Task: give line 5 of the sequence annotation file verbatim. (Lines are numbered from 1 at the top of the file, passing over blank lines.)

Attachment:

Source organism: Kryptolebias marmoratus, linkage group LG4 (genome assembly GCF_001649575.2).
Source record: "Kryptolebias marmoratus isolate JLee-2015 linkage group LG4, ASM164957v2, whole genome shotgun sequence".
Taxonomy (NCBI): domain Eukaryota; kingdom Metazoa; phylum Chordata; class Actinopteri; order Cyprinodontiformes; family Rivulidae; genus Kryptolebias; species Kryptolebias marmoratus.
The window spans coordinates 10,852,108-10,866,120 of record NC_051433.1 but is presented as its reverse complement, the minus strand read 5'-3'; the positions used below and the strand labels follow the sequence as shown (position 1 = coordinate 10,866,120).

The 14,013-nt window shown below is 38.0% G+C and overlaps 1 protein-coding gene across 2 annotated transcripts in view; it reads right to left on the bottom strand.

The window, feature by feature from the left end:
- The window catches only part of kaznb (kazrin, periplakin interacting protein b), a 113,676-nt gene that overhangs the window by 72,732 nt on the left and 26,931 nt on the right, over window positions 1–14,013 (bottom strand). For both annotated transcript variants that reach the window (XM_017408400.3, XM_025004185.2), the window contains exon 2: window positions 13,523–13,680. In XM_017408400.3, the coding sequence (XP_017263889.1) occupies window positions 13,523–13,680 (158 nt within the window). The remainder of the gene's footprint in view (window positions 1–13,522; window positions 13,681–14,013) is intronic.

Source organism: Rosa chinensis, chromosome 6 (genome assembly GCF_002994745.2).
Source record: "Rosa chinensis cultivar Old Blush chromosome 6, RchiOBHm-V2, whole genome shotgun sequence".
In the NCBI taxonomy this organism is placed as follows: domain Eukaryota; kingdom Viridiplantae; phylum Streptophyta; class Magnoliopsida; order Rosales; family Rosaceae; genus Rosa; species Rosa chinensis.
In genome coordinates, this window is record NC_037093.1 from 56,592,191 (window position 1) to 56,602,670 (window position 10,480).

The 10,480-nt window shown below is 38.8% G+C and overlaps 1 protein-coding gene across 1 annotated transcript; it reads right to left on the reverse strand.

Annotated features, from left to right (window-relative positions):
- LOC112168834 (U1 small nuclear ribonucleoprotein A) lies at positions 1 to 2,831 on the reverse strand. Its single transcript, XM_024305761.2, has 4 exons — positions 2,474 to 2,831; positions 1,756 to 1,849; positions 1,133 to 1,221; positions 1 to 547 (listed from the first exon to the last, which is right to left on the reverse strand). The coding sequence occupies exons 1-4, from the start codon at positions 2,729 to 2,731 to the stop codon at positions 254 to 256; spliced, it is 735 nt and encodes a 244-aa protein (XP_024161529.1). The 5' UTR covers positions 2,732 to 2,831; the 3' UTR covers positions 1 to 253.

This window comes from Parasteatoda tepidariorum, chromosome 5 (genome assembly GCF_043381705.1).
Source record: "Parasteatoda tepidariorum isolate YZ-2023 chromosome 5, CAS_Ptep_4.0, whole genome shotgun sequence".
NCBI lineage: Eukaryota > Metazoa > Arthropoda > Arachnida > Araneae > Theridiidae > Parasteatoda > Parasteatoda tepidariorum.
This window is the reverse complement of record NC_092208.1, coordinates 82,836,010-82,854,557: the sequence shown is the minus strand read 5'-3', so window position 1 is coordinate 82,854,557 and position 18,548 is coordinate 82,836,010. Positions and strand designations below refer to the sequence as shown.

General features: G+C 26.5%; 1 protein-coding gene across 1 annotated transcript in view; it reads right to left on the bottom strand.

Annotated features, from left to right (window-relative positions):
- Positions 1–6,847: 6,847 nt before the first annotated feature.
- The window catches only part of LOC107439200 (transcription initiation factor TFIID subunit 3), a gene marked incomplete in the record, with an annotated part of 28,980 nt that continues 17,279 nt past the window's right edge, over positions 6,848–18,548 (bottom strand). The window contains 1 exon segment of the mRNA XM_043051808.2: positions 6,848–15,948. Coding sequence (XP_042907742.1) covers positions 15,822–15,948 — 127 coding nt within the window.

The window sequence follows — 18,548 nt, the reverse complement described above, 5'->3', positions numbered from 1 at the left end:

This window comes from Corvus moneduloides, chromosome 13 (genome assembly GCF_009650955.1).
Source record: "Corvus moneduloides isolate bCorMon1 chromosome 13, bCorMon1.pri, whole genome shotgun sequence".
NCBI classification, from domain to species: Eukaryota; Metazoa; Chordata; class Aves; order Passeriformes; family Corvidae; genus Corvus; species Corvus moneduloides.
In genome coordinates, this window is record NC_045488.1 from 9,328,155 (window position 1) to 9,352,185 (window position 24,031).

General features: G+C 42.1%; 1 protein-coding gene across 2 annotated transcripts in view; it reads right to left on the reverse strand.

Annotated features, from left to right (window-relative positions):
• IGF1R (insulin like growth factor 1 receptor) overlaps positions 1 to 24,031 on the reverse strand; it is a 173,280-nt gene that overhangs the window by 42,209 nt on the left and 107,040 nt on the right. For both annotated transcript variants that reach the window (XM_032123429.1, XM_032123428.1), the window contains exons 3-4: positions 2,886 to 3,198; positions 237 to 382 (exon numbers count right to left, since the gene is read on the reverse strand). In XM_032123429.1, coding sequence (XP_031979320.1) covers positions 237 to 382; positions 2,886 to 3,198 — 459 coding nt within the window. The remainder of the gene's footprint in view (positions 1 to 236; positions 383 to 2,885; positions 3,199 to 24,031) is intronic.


The 14,013-nt window shown below is 38.0% G+C and overlaps 1 protein-coding gene across 2 annotated transcripts in view; it reads right to left on the bottom strand.